A 2.5 cm × 1.8 cm intraventricular tumor was first diagnosed on brain imaging at the age of 14, and for this, she was followed with annual magnetic resonance imagings (MRIs). In 2/2003, at the age of 18, she represented with newly decreased appetite, fatigue, and somnolence. She developed projectile vomiting. A head computed tomography (CT) revealed enlarged lateral, third, and fourth ventricles, consistent with communicating hydrocephalus [Figure 1]a. No appreciable tumor growth of the ventricular lesion was noted. The first ventriculoperitoneal shunt (VPS) was placed and the septum pellucidum was fenestrated endoscopically. Postoperative CT showed resolution of the hydrocephalus [Figure 1]b.
Figure 1: (a) Head computed tomography after patient's first deterioration. Hydrocephalus, right subependymal giant cell astrocytoma (arrowhead), and few subependymal nodules (arrows) are noted. The cerebrospinal fluid protein level was 435 mg/dl. (b) Head computed tomography showing resolution of the hydrocephalus following shunt insertion. (c) Head computed tomography at time of second deterioration. Communicating hydrocephalus is noted. The cerebrospinal fluid protein level was 737 mg/dl. (d) T1-weighted magnetic resonance image with gadolinium posttumor – resection. A small enhancing residual tumor is noticed (arrow). Four years later, the patient was diagnosed with shunt overdrainage. T1-weighted magnetic resonance images (e – sagittal view; f – axial view)

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Postoperatively, the patient recovered satisfactorily and remained neurologically stable until 8/2003 when she represented with shunt failure manifesting as decreased energy level and vomiting. A head CT scan [Figure 1]c showed enlargement of the lateral and third ventricles. An urgent shunt revision was undertaken. During this revision, her CSF was found to be xanthochromic in appearance. Total CSF protein (total protein [TP]) level at this time was found to be 737 mg/dl (normal ventricular CSF protein: 5–15 mg/dl) with no signs of infection. A new valve was placed. Two further episodes of symptomatic shunt malfunction occurred in early 10/2003, during which her CSF – TP level had increased even further (TP peak level measured 946 mg/dl). It was hypothesized that excessive amounts of CSF proteins released from the tumor and its related vessels was the likely cause for her recurrent valve occlusions. The decision was thus made to remove the intraventricular tumor. The right frontal craniotomy was performed and a transcortical-transventricular approach through the middle frontal gyrus was chosen. The patient tolerated the procedure well. Histopathological examination was consistent with SEGA.

Postoperatively, the patient remained neurologically stable. TP level of her CSF declined rapidly to levels around 45 mg/dl. A postoperative MRI [Figure 1]d of the brain showed minimal residual tumor. Postoperative intracranial pressure (ICP) values remained slightly elevated and a decision was made to insert new VPS.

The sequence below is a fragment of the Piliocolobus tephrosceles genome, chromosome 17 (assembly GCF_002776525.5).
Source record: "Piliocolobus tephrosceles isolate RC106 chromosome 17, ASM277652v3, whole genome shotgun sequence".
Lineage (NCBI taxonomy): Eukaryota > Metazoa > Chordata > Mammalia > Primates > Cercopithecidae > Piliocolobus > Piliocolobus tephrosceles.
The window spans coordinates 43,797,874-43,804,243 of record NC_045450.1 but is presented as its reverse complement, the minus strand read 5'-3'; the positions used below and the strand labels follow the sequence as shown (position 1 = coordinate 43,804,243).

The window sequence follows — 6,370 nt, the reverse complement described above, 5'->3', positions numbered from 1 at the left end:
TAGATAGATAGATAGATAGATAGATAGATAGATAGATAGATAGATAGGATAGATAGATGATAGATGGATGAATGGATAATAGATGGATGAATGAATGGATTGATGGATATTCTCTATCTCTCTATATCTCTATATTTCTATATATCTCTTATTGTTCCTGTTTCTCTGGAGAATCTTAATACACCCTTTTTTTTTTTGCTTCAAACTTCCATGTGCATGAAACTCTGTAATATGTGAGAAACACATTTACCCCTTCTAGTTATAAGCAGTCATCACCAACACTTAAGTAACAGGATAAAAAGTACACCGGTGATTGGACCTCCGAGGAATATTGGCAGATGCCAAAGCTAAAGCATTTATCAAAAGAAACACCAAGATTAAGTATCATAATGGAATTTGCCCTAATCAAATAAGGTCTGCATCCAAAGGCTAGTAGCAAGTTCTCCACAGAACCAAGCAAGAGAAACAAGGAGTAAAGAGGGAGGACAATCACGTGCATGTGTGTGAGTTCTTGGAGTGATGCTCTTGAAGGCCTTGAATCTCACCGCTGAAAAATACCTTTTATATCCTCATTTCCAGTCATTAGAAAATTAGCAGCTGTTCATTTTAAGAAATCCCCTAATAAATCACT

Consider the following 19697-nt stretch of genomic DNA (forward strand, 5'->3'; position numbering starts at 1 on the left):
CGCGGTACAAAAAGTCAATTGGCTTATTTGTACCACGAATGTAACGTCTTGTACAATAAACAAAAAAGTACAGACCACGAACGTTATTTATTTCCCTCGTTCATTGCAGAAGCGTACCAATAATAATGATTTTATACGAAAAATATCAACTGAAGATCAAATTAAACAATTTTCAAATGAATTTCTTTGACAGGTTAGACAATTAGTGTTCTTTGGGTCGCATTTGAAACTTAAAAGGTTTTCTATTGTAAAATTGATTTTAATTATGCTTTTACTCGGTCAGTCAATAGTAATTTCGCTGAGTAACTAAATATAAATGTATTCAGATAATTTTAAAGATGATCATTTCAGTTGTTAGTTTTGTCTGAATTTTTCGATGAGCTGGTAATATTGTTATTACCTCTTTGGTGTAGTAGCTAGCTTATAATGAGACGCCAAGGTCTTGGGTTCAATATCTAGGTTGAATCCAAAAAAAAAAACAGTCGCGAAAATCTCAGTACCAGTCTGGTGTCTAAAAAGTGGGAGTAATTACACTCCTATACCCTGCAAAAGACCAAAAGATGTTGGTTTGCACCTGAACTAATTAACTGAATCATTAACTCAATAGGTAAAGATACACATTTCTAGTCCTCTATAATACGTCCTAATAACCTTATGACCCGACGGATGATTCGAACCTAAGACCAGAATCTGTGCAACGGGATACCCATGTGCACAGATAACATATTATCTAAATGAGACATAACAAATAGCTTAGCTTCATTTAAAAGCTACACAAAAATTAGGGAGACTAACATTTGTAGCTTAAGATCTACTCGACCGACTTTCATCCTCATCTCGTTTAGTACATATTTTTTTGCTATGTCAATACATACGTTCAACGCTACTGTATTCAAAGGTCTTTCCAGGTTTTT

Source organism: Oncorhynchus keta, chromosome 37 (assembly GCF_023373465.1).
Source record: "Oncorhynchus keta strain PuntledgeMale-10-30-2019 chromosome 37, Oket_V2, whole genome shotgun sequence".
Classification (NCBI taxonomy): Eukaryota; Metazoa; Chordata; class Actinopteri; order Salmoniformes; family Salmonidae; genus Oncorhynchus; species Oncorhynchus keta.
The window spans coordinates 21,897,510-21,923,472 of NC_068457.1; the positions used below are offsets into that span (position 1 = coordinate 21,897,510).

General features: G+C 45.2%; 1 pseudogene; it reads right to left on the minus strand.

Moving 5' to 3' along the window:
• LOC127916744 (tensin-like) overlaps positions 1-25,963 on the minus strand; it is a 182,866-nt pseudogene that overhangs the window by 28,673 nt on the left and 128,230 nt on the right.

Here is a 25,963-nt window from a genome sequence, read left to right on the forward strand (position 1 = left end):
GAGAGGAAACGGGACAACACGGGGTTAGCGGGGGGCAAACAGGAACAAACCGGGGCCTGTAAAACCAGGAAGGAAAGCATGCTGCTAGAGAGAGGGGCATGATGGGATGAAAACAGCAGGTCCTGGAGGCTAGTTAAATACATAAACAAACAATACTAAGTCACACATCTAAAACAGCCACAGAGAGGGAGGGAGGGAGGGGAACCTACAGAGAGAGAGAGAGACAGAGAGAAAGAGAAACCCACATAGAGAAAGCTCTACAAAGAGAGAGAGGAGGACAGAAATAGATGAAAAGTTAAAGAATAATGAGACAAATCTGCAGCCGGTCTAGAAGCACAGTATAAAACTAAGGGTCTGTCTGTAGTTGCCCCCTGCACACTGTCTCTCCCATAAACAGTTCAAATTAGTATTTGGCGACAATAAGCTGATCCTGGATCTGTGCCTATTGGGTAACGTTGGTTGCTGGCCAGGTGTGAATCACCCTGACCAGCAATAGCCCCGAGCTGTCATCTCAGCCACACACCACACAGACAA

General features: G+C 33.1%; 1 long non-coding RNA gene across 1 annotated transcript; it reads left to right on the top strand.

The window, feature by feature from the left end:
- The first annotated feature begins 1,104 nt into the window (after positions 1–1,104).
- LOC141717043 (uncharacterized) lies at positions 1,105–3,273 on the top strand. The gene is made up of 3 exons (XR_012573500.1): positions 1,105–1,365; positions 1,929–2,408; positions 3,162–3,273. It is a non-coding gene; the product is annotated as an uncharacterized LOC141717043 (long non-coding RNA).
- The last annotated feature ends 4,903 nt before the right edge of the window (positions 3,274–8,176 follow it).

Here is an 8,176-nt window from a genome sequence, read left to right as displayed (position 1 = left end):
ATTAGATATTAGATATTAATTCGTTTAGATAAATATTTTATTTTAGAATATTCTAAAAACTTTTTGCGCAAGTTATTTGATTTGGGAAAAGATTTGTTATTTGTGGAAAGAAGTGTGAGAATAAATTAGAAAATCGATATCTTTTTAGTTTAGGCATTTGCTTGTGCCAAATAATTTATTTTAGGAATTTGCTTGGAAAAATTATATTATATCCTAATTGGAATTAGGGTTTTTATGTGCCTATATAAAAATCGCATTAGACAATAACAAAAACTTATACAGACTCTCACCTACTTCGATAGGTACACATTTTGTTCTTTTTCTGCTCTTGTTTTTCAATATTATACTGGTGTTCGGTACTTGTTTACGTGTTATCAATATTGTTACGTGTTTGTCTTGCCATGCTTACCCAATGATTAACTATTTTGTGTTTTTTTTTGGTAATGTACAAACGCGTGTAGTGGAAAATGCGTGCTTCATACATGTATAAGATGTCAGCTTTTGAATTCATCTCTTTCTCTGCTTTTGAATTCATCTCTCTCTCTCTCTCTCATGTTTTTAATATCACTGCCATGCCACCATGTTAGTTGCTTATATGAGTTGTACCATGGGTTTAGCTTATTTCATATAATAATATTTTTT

Since then, there were no more obstructive shunt failures. Long-term follow-up showed persistent small ventricles [Figure 1]e and [Figure 1]f and she has been doing well since from a neurosurgical perspective.

  Discussion Top

The operative approach to SEGA has shifted from simple shunt placement to a more aggressive approach, with early attempts at gross total resection. In the 2012 International TSC Consensus Conference, it was recommended that symptomatic SEGA or SEGA associated with increasing ventricular enlargement or with unexplained changes in neurological status will require intervention or more frequent clinical monitoring and reimaging. For acutely symptomatic individuals, surgical resection is the recommended intervention, but CSF diversion may also be necessary. It has been suggested that early surgical intervention will offer a better long-term clinical course for young SEGA patients as these tumors will be less vascular and smaller in comparison to older patients.[8] This will bring patients to cure while avoiding lifelong shunt dependency. There were also reports on sudden death associated with SEGA,[15] leading surgeons to decide on earlier resection of this tumors. On the other hand, hydrocephalus is the main factor contributing to an increased ICP in symptomatic SEGA patients rather than the tumor volume itself. As a result, the initial operative approach to SEGA may still include simple shunt placement, especially in the acute setting of life-threatening hydrocephalus. In 2004–2014, five pediatric series reported on a total of 84 TSC patients who underwent surgical resection of SEGA. Among those, only 22 shunt insertions were reported (26%).[16] Moreover, 86% of these shunts (19/22) were inserted after the tumor was resected.[13] This may reflect the current trend, favoring initial surgical resection over shunt placement.